So what does one actually DO in Baghdad? It’s somewhat different for those who live in the International Zone (IZ), and those who live outside.
For those in IZ, it is possible to take spin classes, yoga, go to salsa lessons. It is also possible to attend bi-monthly meetings of the Baghdad Cigar Aficionado Club (I have to confess, I went to one).
How could I not go? It was outside, Saturday evening, at the pool I go to on Fridays. This time, instead of tattooed bare-chested hunky young men, there were middle aged pot bellied men (mercifully fully clothed), smoking an absolutely ENORMOUS cigar. They were either in uniform, or wearing the security uniform: khakis and blue polo shirts.
The head of the group was standing at a mic (there were at least 40 men there, a handful of women), talking about the stogie they were smoking in similar terms to wine. “A soft nutty flavor, with a hint of pepper….”
I went with my best gal pal Joanna (a tall and lovely London solicitor, out here working for private legal firm which helps businesses negotiate Iraqi legal requirements).
Our main reason for going, aside from curiosity, was to snag one of their shirts: which had a great emblem, but is sadly made of rather icky nylon fabric.
Aside from riveting social events like that, there is the usual round of parties.
Baghdad’s International Party Scene
By usual I mean that every other month the security team of the Italian Embassy throws a party at their embassy. They have a proper pizza oven. With house music blasting, there is a line of Italian security guards making pizza, very very good pizza, dancing to the music. A huge crowd comes to these parties, for the pizza and dancing and general merriment. During the hot season they would spray the crowd with hoses to cool us down.
Other months the Dutch security put on a party at their embassy. No pizza, but a larger dance floor, disco lights. At the last Dutch party, they had set up a dancing cage on the bar. At one point there was a couple in there, giving a fairly graphic, although fully clothed, demonstration of what men and women enjoy during their off time. Later on there was a naked man dancing in the cage.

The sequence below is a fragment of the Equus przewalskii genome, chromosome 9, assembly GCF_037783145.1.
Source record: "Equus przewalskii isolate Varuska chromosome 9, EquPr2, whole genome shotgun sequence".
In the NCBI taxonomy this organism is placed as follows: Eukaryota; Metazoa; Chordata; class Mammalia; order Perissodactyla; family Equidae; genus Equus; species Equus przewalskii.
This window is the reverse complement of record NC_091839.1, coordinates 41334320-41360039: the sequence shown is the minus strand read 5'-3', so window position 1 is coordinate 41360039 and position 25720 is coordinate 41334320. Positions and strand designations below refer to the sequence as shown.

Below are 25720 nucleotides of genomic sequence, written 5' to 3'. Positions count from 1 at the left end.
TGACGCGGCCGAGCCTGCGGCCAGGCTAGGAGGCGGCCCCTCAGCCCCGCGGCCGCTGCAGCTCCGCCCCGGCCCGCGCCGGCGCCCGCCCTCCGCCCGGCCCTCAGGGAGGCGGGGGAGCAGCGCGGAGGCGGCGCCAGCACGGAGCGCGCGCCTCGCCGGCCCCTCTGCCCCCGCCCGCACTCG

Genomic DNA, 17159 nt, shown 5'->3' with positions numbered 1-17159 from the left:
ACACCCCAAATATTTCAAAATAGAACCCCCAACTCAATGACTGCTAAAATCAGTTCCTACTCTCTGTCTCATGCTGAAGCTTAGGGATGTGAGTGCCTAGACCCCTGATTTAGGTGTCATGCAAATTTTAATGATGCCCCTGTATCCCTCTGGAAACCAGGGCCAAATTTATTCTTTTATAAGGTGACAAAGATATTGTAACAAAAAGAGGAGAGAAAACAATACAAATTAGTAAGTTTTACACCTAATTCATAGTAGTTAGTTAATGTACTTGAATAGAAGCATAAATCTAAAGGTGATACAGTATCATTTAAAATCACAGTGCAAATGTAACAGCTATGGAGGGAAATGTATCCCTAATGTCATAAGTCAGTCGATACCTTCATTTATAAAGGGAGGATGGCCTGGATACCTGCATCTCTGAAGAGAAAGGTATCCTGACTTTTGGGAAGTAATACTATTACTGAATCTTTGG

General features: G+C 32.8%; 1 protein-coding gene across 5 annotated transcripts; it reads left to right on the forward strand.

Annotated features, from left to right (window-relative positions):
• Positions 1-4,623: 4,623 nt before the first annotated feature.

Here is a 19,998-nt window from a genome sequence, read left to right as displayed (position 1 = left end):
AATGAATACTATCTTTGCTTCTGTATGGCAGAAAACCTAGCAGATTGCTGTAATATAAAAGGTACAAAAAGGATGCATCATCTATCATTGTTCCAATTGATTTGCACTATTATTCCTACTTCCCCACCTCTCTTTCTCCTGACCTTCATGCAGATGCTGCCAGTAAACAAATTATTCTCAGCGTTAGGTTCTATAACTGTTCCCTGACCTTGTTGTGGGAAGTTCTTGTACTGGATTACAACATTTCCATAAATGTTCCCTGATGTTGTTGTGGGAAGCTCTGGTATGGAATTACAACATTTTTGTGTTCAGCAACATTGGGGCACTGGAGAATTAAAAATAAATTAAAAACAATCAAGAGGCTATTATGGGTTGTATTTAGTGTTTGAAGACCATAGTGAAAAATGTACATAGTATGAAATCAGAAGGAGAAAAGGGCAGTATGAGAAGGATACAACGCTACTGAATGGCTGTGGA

The UK Embassy periodically has parties. There was an 80’s school night disco. The UK parties have a curiously innocent air to them, group giggles and silliness, coupled with championship drinking ability.
There are parties at the US Embassy too, but not very sought after as the bar “Bagdaddys” is a cavernous, atmosphere-less room. The UK bar on the other hand feels like an English pub: a pool table, dart board, comfy seats, dim lighting. And it’s near their pool, which means swimming at night in the hot season (which is mercifully finally coming to an end. Which also means the return of flies and mozzies).
Tues nights is the UN bar for some reason. Small, cozy, money from all over the world behind the bar, flags from all over on the ceiling. I don’t get there very often as I tend not to go out during the work week unless for something special. So I confine my socializing to weekends, i.e. Thurs-Sat nights.
People living in villas in the IZ give house parties. There are also parties out at the press compounds in the red zone, which I go to on occasion, both to keep up to date with the ever-changing list of international media here (I still get very thrilled to meet journalists from NY Times, NPR, BBC and Guardian). But also to see some different faces from the usual crowd.
Baghdad Scene is Changing for Everyone
So as you can see, there is a very lively social scene here.